Bobby Seale comes to campus

Black Panther co-founder tells about his life


Britni Petitt / Clarion

Bobby Seale speaks to the crowd about his experinces as a co-founder of the Black Panther Party.

Shia Aaron L. Fisher, Staff Writer

“I am a first-class citizen…in my heart and in my mind,” said Bobby Seale to a packed auditorium during a Madison College Talks event. On Tuesday, Feb. 25, the Mitby Theater at Madison College’s Truax Campus was near capacity as Black Panther Party Co-Founder, Bobby Seale, opened about his life.

“Madison College is thankful for our partnerships; with the collaboration of area organization we are able to bring high quality programming to our faculty staff and students also the surrounding community,” announced Kewiana Pollard, president of the Black Student Union at Madison College.

Pollard introduced the lineup thanking the supporters of the event naming: The National Association for the Advancement of Colored People (NAACP) and the City of Madison Department of Civil Rights, Tammara D. Grisby Office of Equity Inclusion Office of Dane County and the Black Women Affinity Group.

The opening entrainment captured a movement and a time with covers from songs originally performed by James Brown, Stevie Wonder and Marvin Gaye. The diverse audience made up of college students and members of the community was then asked to sing along to the Hymnal “Lift Every Voice and Sing,” colloquially known as “The Black National Anthem.”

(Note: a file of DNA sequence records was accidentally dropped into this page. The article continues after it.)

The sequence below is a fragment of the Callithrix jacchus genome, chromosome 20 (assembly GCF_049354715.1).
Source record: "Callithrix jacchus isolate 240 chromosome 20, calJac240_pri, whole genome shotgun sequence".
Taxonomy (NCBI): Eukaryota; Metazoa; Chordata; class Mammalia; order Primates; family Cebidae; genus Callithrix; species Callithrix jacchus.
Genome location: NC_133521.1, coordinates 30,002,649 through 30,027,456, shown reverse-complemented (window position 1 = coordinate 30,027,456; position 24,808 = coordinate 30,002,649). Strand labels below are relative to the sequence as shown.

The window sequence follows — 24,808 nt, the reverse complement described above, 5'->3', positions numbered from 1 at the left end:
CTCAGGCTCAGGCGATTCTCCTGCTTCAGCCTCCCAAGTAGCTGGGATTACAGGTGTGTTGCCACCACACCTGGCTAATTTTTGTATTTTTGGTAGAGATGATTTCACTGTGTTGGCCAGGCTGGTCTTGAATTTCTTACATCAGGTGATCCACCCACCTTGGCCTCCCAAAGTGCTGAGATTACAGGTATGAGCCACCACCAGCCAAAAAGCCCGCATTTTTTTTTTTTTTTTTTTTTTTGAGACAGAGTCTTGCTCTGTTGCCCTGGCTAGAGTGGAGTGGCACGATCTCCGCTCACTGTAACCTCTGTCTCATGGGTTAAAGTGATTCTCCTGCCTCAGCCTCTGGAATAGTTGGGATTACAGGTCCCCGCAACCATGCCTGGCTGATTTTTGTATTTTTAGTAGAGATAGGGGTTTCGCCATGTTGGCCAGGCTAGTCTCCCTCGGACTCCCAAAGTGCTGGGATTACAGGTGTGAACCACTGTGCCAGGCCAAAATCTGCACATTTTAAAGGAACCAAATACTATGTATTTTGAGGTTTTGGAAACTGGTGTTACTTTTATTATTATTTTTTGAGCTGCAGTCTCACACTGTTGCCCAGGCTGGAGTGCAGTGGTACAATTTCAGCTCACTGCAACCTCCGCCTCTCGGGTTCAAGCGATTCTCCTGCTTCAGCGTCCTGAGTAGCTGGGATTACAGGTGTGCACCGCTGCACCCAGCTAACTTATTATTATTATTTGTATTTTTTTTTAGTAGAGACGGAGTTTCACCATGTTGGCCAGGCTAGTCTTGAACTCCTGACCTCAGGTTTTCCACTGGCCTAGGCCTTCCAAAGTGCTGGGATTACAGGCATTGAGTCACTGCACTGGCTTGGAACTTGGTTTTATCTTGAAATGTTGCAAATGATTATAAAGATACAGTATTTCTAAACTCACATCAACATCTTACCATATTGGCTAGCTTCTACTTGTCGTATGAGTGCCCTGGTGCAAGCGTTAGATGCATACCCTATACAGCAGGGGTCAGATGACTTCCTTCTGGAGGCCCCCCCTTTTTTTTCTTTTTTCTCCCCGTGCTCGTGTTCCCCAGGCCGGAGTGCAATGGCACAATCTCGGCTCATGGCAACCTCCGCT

“The Black Panther Party had a 10-point program, many of those points are still very relevant today: education, employment, housing, relief from police brutality and justice, just to name a few,” said Madison College President, Dr. Jack Daniels, III.

Further opening remarks were made by Dr. Daniels which underscores the importance of having Madison College Talks. He then welcomed Bobby Seale to the stage. Seale was the co-founder of the Black Panthers Party. Seale shared with the audience some account of the party and the formation.

Seale’s talk consisted of broad sweeps from his own life touching on the value of leadership, education, dialect and reasoning. Seale’s story telling method was constructed with humorous moments and small details that Seale used to explain his own perspective as well the historical relevance.

He explained his natural curiosity from a young age that motivated him, later in life, to gather all the information possible in order to utilize it when necessary. His experiences later in life, fighting for the rights of blacks, caused legal challenges.

Seale explained how he was able to write his book from jail in two months after his lawyer made arguments of a public prosecution in the media. With the judge’s rule in Seale’s favor, the press gained access for interviews. Seale was able to write his book Seize The Time.

“We did that book, me talking into a tape recorder, and [he] would take the tape, and take it to the Black Panther Party headquarters office…and that’s the way that book got written in a two-month period.”

“When you’re put into situation when you are enslaved….and you’re forced in oppressive cultural way to learn this language…it wasn’t that we were inferior, we were denied formal access to the formal education for entire generations,” Seale concluded, making arguments for access to housing and education.

The next Madison College Talks event is scheduled for April 3, 2020 from 1:00 p.m. to 2:00 p.m. when Madison College Office of Equity, Inclusion and Community Engagement will be hosting Arno Michaelis author of “Wounds” and Pardeep Kaleka author “Serve 2 Unite.”